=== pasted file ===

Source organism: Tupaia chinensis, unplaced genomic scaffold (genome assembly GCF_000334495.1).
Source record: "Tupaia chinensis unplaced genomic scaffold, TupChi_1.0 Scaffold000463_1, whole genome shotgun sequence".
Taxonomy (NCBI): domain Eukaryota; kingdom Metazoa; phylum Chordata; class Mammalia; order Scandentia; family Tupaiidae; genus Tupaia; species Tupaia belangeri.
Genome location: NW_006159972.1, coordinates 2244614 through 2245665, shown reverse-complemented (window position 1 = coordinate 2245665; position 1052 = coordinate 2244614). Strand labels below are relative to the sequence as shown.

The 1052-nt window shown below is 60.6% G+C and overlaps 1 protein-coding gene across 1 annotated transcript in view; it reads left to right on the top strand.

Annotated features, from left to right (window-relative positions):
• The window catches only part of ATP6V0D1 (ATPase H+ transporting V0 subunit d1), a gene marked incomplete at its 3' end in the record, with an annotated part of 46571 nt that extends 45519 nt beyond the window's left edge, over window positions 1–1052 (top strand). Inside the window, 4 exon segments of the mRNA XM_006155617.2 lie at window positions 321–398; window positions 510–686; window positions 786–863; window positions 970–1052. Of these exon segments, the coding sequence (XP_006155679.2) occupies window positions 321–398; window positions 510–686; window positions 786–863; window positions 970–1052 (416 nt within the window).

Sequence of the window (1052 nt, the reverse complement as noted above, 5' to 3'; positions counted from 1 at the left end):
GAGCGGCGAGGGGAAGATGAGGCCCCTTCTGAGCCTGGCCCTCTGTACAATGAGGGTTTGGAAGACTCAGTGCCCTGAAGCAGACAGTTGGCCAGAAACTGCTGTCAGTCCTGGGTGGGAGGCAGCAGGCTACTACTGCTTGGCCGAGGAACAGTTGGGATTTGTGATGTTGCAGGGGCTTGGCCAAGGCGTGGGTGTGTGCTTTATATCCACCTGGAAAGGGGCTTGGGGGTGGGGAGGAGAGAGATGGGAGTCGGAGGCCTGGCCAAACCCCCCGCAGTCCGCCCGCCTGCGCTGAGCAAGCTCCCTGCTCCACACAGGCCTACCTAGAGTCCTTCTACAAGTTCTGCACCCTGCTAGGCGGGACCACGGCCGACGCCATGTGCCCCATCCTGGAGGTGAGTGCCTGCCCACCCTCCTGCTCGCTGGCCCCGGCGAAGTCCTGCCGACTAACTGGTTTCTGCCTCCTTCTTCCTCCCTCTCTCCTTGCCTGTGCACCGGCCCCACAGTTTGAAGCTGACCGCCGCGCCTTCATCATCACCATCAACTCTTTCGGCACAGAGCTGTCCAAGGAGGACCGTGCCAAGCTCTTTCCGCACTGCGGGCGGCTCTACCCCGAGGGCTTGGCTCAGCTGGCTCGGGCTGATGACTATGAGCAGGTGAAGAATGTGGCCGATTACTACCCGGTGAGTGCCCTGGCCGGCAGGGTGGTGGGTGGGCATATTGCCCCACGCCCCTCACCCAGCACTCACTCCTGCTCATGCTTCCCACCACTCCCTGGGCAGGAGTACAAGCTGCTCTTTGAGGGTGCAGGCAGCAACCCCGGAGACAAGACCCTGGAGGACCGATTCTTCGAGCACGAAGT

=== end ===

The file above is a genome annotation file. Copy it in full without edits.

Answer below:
Source organism: Tupaia chinensis, unplaced genomic scaffold (genome assembly GCF_000334495.1).
Source record: "Tupaia chinensis unplaced genomic scaffold, TupChi_1.0 Scaffold000463_1, whole genome shotgun sequence".
Taxonomy (NCBI): domain Eukaryota; kingdom Metazoa; phylum Chordata; class Mammalia; order Scandentia; family Tupaiidae; genus Tupaia; species Tupaia belangeri.
Genome location: NW_006159972.1, coordinates 2244614 through 2245665, shown reverse-complemented (window position 1 = coordinate 2245665; position 1052 = coordinate 2244614). Strand labels below are relative to the sequence as shown.

The 1052-nt window shown below is 60.6% G+C and overlaps 1 protein-coding gene across 1 annotated transcript in view; it reads left to right on the top strand.

Annotated features, from left to right (window-relative positions):
• The window catches only part of ATP6V0D1 (ATPase H+ transporting V0 subunit d1), a gene marked incomplete at its 3' end in the record, with an annotated part of 46571 nt that extends 45519 nt beyond the window's left edge, over window positions 1–1052 (top strand). Inside the window, 4 exon segments of the mRNA XM_006155617.2 lie at window positions 321–398; window positions 510–686; window positions 786–863; window positions 970–1052. Of these exon segments, the coding sequence (XP_006155679.2) occupies window positions 321–398; window positions 510–686; window positions 786–863; window positions 970–1052 (416 nt within the window).

Sequence of the window (1052 nt, the reverse complement as noted above, 5' to 3'; positions counted from 1 at the left end):
GAGCGGCGAGGGGAAGATGAGGCCCCTTCTGAGCCTGGCCCTCTGTACAATGAGGGTTTGGAAGACTCAGTGCCCTGAAGCAGACAGTTGGCCAGAAACTGCTGTCAGTCCTGGGTGGGAGGCAGCAGGCTACTACTGCTTGGCCGAGGAACAGTTGGGATTTGTGATGTTGCAGGGGCTTGGCCAAGGCGTGGGTGTGTGCTTTATATCCACCTGGAAAGGGGCTTGGGGGTGGGGAGGAGAGAGATGGGAGTCGGAGGCCTGGCCAAACCCCCCGCAGTCCGCCCGCCTGCGCTGAGCAAGCTCCCTGCTCCACACAGGCCTACCTAGAGTCCTTCTACAAGTTCTGCACCCTGCTAGGCGGGACCACGGCCGACGCCATGTGCCCCATCCTGGAGGTGAGTGCCTGCCCACCCTCCTGCTCGCTGGCCCCGGCGAAGTCCTGCCGACTAACTGGTTTCTGCCTCCTTCTTCCTCCCTCTCTCCTTGCCTGTGCACCGGCCCCACAGTTTGAAGCTGACCGCCGCGCCTTCATCATCACCATCAACTCTTTCGGCACAGAGCTGTCCAAGGAGGACCGTGCCAAGCTCTTTCCGCACTGCGGGCGGCTCTACCCCGAGGGCTTGGCTCAGCTGGCTCGGGCTGATGACTATGAGCAGGTGAAGAATGTGGCCGATTACTACCCGGTGAGTGCCCTGGCCGGCAGGGTGGTGGGTGGGCATATTGCCCCACGCCCCTCACCCAGCACTCACTCCTGCTCATGCTTCCCACCACTCCCTGGGCAGGAGTACAAGCTGCTCTTTGAGGGTGCAGGCAGCAACCCCGGAGACAAGACCCTGGAGGACCGATTCTTCGAGCACGAAGT